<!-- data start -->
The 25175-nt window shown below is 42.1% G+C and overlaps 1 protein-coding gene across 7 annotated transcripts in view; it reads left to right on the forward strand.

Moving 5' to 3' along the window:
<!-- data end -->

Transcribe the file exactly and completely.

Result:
The 25175-nt window shown below is 42.1% G+C and overlaps 1 protein-coding gene across 7 annotated transcripts in view; it reads left to right on the forward strand.

Moving 5' to 3' along the window: